requested the work, (2) the creator made and delivered the work
and (3) the creator intended that the licensee copy and make use
of the work. Estate of Hevia v. Portrio Corp., 602 F.3d 34, 41
(1st Cir. 2010).
Here, arXiv encouraged authors to submit articles to its
website, Aldabe uploaded his paper to the licensee and Aldabe
agreed to let arXiv distribute his work for “the greater good”
and betterment of the “scientific community as a whole.”
Because arXiv did not exceed the scope of the license,
plaintiff’s alleged facts, taken as true, do not state a claim
for copyright infringement.
Plaintiff’s claims for copyright infringement are barred by
the statute of limitations and fail to state a claim upon which
relief can be granted. Count I will be dismissed.
Count II – Discrimination under the Civil Rights Act
Plaintiff alleges that defendants systematically
discriminated against scientists on the basis of race, religion
and national origin in violation of the Civil Rights Act, 42
U.S.C. § 1981.1
Defendants submit that the amended complaint
fails to plead the necessary elements of a civil rights claim.
Section 1981, originally § 1 of the Civil Rights Act of
1866, protects the equal right of all citizens to “make and
enforce contracts”. See Domino's Pizza Inc., v. McDonald, 546
U.S. 470, 474 (2006) (quoting 42 U.S.C. § 1981(a)).
1981 “can be violated only by purposeful discrimination.” Gen.
Bldg. Contractors Ass’n, Inc. v. Pennsylvania, 458 U.S. 375, 391
The Court reiterates that, as a pro se litigant, plaintiff
cannot bring a claim on behalf of another party or group. See D.
Mass L.R. 83.5.5(b)
Plaintiff’s amended complaint is insufficient to state a
cause of action under § 1981.
He relies on a “statistical
analysis” he allegedly performed by comparing the names of
authors who were reclassified with the names of those who were
Further, he states that he
was discriminated [against] because his name was taken to
be Muslim because it carries the same two first letters as
Such allegations, considered separately or together, are
insufficient to state a claim under § 1981.
Plaintiff alleges that he performed a “statistical
analysis” of reclassified and non-reclassified articles on arXiv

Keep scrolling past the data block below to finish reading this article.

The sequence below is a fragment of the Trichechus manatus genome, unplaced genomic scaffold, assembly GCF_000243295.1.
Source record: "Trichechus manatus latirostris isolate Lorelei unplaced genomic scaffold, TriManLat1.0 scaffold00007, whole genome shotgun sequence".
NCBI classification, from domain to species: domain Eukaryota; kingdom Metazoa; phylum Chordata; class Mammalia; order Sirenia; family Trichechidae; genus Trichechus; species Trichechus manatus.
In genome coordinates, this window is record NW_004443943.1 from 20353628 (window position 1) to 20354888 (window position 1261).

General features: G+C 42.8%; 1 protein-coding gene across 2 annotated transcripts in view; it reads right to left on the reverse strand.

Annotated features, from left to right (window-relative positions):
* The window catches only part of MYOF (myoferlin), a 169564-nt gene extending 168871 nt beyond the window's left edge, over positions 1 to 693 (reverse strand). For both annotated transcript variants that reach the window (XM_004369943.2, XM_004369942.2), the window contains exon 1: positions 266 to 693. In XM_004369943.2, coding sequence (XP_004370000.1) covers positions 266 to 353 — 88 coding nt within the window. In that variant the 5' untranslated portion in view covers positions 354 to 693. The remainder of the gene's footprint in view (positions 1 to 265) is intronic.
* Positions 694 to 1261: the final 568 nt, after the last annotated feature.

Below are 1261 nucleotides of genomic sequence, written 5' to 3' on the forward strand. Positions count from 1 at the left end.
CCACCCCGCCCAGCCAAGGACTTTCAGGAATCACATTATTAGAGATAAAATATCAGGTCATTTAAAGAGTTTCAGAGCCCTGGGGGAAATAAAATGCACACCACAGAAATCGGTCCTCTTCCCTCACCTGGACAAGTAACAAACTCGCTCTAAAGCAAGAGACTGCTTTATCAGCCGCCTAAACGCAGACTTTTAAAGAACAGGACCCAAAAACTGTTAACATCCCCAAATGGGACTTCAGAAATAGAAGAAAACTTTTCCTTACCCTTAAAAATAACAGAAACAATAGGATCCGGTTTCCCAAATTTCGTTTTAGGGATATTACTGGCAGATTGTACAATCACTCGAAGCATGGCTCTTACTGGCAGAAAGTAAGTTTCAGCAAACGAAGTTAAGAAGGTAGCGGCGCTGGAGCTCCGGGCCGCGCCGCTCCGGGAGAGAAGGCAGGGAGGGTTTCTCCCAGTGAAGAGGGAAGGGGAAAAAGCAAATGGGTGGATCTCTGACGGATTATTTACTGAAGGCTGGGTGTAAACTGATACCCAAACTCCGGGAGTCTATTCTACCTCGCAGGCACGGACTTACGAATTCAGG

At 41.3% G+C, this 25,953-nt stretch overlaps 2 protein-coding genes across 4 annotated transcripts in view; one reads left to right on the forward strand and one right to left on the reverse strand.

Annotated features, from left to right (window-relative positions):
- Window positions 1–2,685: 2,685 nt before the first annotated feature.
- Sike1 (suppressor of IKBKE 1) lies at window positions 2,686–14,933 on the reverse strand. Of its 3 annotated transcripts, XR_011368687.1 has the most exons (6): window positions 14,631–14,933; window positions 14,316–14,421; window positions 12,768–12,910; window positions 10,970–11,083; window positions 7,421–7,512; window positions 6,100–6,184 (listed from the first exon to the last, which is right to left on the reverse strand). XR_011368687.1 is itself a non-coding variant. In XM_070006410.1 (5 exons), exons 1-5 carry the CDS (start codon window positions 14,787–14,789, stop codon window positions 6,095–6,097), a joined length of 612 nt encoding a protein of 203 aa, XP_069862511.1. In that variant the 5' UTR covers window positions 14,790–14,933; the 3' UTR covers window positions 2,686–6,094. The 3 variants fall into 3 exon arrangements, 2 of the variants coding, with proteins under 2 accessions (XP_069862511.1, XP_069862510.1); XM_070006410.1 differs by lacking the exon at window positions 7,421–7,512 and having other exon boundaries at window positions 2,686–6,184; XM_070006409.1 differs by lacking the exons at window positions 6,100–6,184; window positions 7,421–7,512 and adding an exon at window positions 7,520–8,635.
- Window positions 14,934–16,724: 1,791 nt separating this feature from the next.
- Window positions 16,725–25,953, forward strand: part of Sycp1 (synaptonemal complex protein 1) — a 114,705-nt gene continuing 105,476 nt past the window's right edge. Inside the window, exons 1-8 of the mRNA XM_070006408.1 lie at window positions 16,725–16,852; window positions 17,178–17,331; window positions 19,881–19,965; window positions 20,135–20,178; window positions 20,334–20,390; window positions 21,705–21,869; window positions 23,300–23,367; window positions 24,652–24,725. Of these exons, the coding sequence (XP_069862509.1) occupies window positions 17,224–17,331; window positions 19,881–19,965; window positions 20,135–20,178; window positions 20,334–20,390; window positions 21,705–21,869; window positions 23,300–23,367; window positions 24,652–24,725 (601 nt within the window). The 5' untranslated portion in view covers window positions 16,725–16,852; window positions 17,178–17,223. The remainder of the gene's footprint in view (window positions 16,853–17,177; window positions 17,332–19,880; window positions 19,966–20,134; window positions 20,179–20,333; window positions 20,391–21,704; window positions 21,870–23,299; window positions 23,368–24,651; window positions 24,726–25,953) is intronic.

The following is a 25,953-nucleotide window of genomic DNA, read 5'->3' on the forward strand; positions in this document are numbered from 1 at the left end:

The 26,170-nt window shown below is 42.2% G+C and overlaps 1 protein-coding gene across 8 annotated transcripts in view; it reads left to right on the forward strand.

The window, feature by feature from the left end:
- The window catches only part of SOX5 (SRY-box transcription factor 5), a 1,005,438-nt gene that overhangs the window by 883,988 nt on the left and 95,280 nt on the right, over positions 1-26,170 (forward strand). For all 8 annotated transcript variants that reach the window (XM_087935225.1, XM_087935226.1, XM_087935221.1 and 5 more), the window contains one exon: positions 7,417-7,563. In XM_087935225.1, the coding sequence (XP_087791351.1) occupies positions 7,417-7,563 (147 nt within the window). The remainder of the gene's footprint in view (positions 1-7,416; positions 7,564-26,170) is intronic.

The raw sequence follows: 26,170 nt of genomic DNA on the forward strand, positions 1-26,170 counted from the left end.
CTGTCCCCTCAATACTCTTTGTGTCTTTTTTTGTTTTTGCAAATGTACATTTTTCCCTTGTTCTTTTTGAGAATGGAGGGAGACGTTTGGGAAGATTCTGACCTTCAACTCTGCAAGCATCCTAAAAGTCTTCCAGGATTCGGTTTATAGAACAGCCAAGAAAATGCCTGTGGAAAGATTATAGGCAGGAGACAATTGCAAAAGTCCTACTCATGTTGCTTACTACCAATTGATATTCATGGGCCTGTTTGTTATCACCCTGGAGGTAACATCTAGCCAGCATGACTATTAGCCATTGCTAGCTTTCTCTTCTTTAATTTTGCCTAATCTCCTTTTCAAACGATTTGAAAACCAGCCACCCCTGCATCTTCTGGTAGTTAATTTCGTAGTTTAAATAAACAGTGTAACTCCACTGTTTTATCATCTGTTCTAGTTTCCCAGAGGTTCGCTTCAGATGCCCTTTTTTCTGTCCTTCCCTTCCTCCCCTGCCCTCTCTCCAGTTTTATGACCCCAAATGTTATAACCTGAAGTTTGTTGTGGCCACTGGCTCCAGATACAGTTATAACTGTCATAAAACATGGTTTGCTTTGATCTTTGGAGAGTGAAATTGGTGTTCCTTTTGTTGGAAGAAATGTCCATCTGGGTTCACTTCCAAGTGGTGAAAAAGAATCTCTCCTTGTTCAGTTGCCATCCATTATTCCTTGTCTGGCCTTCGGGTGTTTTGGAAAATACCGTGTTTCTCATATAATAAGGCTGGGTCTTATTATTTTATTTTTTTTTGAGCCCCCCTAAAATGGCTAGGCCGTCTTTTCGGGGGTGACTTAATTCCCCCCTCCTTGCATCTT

with a 99.99% certainty [that] Brown Persons, Muslims,
Easter (sic) Europeans and Indians were systematically
Without any explanation as to how plaintiff identified
persons as belonging to one of the described groups, the
allegation is frivolous.
Even if the claim were true, however,
it would sound in discriminatory impact, not discriminatory
intent, and would not state a claim under § 1981.
His allegation bearing upon the first two letters of his
name is not only untenable but also the kind of “threadbare
recital of the elements of a cause of action, supported by
mere conclusory statements” that does not suffice to state a
claim for relief. See Iqbal, 556 U.S. at 678.
Plaintiff’s § 1981 claim is dismissed for failure to state
a claim upon which relief can be granted.
Count III - Violation of the Sherman Antitrust Act
Plaintiff alleges that arXiv exerted monopoly power over
him, a “supplier” in the “market of ideas”, in violation of the
Defendant contends that plaintiff lacks antitrust
standing and fails to state an antitrust claim.
The Sherman Act prohibits
[e]very contract, combination in the form of trust or
otherwise, or conspiracy, in restraint of trade or commerce
among the several States, or with foreign nations.
15 U.S.C. § 1.
To state a claim under § 1, a plaintiff must plead facts
plausibly alleging that defendant acted as part of a conspiracy,
agreement or arrangement. Gilbuilt Homes, Inc. v. Cont’l Homes
of New England, a Div. of Wylain, Inc., 667 F.2d 209, 210 (1st
Plaintiff alleges that arXiv suppresses certain
individuals “from distributing their ideas to curtail
competition for government funding”.
Even assuming that the
Court accepts that assertion, plaintiff’s allegations do not
support the conclusion that defendant engaged in a common
design, conspiracy or agreement to do a wrongful act.
Accordingly, plaintiff has failed to state a claim under § 1 of
the Sherman Act.